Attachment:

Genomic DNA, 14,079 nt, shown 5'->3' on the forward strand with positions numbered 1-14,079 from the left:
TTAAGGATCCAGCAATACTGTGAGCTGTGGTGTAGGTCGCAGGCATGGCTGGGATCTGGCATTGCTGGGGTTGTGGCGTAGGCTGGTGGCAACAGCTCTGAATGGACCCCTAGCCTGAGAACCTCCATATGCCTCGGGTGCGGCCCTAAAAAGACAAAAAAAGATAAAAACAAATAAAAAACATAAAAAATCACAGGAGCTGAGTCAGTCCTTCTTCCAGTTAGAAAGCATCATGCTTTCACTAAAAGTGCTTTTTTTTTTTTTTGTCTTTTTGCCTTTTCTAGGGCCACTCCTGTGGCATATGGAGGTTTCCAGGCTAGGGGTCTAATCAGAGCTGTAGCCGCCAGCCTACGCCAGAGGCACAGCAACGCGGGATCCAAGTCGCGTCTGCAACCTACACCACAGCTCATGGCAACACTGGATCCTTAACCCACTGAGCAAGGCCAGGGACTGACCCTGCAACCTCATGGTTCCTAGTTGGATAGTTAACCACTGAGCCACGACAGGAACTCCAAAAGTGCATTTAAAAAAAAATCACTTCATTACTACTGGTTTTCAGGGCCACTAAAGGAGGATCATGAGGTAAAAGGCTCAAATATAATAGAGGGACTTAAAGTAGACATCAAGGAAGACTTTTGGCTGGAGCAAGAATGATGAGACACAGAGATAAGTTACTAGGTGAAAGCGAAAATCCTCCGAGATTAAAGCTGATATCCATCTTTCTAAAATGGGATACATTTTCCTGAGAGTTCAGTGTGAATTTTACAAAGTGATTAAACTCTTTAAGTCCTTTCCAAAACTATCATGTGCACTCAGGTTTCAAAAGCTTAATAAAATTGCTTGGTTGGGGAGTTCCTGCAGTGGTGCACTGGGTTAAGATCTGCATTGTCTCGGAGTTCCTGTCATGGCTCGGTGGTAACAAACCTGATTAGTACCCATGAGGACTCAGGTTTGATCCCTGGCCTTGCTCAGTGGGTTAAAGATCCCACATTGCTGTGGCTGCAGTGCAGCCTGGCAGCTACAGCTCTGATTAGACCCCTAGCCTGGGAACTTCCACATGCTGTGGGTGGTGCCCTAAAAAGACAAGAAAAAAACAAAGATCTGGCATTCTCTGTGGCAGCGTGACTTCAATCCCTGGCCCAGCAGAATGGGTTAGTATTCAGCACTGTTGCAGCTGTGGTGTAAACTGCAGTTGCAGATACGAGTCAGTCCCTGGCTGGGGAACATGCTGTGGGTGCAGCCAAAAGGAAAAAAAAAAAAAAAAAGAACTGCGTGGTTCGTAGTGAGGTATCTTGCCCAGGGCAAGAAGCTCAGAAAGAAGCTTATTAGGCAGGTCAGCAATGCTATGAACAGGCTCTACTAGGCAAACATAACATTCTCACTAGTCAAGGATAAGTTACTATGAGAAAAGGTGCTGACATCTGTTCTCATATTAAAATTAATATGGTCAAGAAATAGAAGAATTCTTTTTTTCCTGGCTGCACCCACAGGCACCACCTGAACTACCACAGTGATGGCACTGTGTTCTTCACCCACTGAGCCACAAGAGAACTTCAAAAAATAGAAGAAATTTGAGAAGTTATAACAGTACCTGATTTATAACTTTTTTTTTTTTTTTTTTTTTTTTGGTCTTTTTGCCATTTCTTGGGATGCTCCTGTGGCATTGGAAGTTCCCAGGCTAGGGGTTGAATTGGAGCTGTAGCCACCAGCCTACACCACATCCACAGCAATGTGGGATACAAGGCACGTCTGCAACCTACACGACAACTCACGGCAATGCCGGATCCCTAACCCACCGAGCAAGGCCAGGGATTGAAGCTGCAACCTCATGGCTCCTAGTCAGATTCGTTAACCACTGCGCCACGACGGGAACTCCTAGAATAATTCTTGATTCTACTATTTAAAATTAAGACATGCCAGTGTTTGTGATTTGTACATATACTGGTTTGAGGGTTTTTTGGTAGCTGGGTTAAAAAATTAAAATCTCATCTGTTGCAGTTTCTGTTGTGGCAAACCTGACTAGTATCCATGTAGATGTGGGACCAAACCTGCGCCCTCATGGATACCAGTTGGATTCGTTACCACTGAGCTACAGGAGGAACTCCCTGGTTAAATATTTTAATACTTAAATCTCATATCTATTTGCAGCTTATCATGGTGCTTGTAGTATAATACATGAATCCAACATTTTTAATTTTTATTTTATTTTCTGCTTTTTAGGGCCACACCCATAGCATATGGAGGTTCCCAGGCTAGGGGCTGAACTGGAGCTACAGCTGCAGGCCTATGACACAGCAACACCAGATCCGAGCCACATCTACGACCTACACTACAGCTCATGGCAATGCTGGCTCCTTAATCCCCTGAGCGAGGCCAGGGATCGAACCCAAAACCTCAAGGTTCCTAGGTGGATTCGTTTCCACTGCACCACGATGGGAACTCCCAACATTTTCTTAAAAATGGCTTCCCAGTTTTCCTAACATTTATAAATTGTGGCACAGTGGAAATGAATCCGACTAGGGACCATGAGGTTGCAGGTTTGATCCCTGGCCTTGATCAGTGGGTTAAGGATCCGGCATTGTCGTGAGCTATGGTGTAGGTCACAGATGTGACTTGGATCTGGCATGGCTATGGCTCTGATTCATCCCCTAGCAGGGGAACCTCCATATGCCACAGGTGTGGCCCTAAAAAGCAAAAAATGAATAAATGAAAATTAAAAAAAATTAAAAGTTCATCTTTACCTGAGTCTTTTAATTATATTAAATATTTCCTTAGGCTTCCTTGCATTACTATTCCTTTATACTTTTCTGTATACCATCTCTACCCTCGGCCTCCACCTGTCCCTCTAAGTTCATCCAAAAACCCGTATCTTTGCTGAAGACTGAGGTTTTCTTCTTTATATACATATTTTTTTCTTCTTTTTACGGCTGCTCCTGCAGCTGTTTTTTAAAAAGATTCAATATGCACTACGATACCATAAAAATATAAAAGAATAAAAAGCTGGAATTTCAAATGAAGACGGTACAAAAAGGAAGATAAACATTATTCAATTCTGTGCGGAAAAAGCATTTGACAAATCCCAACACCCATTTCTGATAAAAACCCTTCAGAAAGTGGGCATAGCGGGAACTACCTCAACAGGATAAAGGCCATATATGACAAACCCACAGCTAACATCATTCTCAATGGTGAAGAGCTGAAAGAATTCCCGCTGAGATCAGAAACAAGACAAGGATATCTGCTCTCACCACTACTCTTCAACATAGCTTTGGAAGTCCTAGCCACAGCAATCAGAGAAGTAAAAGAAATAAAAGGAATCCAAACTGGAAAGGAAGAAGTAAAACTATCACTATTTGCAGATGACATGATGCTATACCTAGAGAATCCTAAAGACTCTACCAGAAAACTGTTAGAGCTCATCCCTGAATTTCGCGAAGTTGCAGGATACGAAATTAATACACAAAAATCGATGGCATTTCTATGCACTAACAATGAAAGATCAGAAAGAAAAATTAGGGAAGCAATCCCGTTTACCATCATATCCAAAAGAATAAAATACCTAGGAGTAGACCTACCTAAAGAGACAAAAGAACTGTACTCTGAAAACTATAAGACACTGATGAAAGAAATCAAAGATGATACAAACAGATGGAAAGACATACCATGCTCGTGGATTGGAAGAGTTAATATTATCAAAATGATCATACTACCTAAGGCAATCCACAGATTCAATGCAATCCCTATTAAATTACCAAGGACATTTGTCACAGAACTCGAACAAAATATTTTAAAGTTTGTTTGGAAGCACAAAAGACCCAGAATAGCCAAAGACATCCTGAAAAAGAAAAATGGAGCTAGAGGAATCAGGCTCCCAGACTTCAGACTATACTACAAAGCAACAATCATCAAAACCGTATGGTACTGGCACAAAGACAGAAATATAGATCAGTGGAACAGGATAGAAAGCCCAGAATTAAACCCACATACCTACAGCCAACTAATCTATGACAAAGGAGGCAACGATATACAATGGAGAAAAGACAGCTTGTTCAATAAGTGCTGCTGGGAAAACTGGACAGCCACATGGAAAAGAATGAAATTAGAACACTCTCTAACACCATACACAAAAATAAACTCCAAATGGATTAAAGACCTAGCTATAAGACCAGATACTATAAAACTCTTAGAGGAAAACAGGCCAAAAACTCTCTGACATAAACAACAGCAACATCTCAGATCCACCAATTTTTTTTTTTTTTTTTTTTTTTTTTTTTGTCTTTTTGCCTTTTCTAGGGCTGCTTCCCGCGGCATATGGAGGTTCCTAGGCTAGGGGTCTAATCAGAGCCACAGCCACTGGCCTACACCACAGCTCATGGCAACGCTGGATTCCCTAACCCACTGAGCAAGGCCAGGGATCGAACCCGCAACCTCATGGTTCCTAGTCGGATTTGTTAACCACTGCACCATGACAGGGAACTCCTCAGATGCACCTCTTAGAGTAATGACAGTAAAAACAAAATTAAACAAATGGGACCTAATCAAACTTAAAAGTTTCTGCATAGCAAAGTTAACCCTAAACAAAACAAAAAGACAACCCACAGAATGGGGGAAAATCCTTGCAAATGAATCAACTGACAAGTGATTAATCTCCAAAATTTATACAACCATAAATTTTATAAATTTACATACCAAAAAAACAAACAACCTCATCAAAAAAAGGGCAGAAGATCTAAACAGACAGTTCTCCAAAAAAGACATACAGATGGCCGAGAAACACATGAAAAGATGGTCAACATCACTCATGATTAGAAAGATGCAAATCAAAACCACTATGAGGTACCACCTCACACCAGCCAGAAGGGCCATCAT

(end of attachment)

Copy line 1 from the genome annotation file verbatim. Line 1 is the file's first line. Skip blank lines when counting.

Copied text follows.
Genomic DNA, 14,079 nt, shown 5'->3' on the forward strand with positions numbered 1-14,079 from the left: